Analogic and Sanders Design to develop aircraft missile countermeasures
Engineers at Analogic Corp. in Peabody, Mass., and Sanders Design International (SDI) of Wilton, N.H., have joined hands to develop infrared countermeasures (IRCM) to protect commercial airliners from shoulder-fired heat-seeking missiles such as the U.S. Stinger and Russian SA-18.
By John McHale
PEABODY, Mass. — Engineers at Analogic Corp. in Peabody, Mass., and Sanders Design International (SDI) of Wilton, N.H., have joined hands to develop infrared countermeasures (IRCM) to protect commercial airliners from shoulder-fired heat-seeking missiles such as the U.S. Stinger and Russian SA-18.
The two companies recently received funding from the U.S. Air Force and the Defense Advanced Research Programs Agency (DARPA) in Arlington, Va., to further develop their Spatial Infrared CounterMeasure (SICM) self-protection system for commercial airliners and military aircraft.
While no missile attacks have been reported against jetliners in the U.S., it is a lot easier than the public may believe to smuggle these weapons into the states, says Eric Bailey, vice president of CT engineering, Computed Tomography Systems at Analogic.
A new countermeasure system from Sanders Design International and Analogic aims to protect commercial airliners from shoulder-fired missiles such as the Stinger missile.
Experts say that about 6,800 U.S. commercial aircraft are vulnerable to IR guided missiles during aircraft approach, landing, and takeoff at altitudes below 15,000 feet.
The need to protect commercial airliners from such attacks became an immediate concern late last year after suspected terrorists armed with IR missiles tried to shoot down an Israeli airliner in Africa.
Then early this year U.S. lawmakers introduced the "Commercial Airline Missile Defense Act" in the U.S. House and Senate. This legislation, if enacted, would require all commercial aircraft to have automatic IRCM systems to counter IR missiles.
Shoulder-fired missiles made the headlines again last month when a British man was arrested for trying to smuggle surface-to-air missiles into the U.S.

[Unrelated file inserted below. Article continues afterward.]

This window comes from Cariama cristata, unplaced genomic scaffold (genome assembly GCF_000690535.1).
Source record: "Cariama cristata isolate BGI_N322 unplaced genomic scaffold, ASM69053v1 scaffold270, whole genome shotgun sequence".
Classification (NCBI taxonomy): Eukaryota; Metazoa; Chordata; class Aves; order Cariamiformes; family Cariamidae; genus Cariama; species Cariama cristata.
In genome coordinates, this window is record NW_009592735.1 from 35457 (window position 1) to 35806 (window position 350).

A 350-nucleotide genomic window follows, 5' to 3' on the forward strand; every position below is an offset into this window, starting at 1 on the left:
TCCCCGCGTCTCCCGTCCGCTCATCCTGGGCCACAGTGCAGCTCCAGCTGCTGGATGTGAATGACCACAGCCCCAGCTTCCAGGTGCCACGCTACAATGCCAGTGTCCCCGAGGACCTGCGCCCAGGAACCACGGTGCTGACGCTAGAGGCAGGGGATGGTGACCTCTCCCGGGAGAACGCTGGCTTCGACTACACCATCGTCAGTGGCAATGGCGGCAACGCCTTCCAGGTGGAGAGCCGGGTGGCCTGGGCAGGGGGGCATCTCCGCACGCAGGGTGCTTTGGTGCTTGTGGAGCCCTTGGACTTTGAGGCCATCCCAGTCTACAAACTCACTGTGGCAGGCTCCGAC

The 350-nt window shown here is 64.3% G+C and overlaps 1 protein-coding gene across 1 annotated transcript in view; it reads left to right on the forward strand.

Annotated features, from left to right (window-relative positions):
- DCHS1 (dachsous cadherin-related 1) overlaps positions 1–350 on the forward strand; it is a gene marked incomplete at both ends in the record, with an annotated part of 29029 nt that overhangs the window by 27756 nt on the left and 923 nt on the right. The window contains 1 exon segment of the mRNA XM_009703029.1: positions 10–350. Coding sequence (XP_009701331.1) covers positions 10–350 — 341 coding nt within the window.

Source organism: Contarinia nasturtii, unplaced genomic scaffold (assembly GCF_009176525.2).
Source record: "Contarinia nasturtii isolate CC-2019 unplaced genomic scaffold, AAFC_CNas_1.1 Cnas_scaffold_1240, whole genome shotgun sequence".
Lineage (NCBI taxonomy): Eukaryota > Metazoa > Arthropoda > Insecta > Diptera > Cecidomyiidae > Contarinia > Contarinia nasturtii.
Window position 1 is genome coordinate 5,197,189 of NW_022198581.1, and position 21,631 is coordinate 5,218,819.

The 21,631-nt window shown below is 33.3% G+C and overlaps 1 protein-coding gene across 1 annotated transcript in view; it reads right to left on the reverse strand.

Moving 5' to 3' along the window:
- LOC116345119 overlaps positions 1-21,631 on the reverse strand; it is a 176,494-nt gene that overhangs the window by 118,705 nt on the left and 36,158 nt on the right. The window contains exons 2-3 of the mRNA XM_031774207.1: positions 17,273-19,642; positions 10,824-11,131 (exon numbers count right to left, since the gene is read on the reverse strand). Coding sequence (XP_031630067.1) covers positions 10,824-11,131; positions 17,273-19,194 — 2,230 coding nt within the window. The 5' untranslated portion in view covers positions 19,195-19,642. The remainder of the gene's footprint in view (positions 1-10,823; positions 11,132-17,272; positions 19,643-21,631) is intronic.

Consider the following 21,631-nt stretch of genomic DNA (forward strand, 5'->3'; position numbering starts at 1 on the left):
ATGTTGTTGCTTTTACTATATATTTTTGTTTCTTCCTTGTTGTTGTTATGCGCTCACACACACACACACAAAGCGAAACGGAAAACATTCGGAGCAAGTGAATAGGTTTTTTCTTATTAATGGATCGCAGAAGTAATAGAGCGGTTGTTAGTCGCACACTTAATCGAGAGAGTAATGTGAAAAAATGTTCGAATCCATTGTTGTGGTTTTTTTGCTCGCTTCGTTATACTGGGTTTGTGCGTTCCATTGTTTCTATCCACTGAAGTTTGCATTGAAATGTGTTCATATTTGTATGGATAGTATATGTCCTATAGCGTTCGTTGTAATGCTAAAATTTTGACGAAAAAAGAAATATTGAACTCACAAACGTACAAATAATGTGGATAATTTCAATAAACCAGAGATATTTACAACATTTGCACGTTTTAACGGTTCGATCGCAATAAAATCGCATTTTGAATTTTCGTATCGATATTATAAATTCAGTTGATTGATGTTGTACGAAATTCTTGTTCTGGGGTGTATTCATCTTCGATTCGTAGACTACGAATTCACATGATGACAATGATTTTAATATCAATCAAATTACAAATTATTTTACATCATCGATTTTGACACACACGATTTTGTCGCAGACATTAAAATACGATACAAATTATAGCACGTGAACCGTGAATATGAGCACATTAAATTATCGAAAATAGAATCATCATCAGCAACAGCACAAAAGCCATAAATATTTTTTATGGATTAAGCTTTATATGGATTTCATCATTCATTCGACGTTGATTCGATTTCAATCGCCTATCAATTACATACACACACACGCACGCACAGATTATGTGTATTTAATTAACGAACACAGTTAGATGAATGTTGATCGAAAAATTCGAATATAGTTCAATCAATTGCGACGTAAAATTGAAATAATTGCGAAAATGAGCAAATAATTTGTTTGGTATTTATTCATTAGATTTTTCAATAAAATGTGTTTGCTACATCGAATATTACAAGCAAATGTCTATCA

Military systems designers traditionally have looked for countermeasures that confuse incoming missiles either with flares that create false targets, or with lasers that create a cocoon of heat around the missile warhead to throw off its tracking system, Bailey explains.
SDI designers have come up with a somewhat different concept that basically can fool a missile's tracking system into believing an aircraft is standing still when it is actually moving or vice versa. It is similar to the optical illusions at sports stadiums when thousands of fans get up to do the wave, Bailey continues. From far away it looks like one continuous moving wave, when it is really not, he explains. Bailey declined to go into specifics on the technology.
"Based upon proven technology and simulations, this infrared countermeasures invention causes missiles to miss the intended aircraft by a safe distance," says Analogic Chairman Bernard Gordon. Gordon also says that at Analogic's request a major aerospace company has already carefully reviewed and tested the design concept.
The concept came from a team led by Roy Sanders, chairman of SDI. Sanders was a founder and the namesake of Sanders Associates, which began in Waltham, Mass., in 1951 and moved to Nashua, N.H. in 1952. Today that company is the Information & Electronic Warfare Systems sector of BAE Systems North America.
"The low-cost IRCM system offers potentially 'near perfect protection' against single or multiple simultaneously launched IR missiles at a small fraction of the cost for currently available IRCM systems valued at one million dollars or more per aircraft," Sanders says. "The projected reliability of the system is within standard maintenance periods and serviceable by airline ground personnel."
The IRCM does not require aircraft technicians to install a lot of extra hardware to the exterior of the plane, and the pilot can control the system similarly to the way he controls the aircraft's outside lights, Bailey says. Most of the complicated programming for the device is in firmware, he adds.
"Our infrared technology, coupled with Analogic's extensive knowledge of signal and image processing and control, and their considerable manufacturing experience, provides the basis for a successful team approach to this technological challenge," Sanders adds.
SDI originally was awarded a small business innovative research project contract to develop the technology.
The Transportation Security Working Group under the Transportation Security Administration also recently selected SDI, working with Analogic, as a semi-finalist for participation in full-scale IRCM system development contracts, which will be awarded later this year.
For more information on Sanders Design International contact the company on the World Wide Web at http://www.sandersdesign.com/. For more information on Analogic contact the company on online at http://www.analogic.com.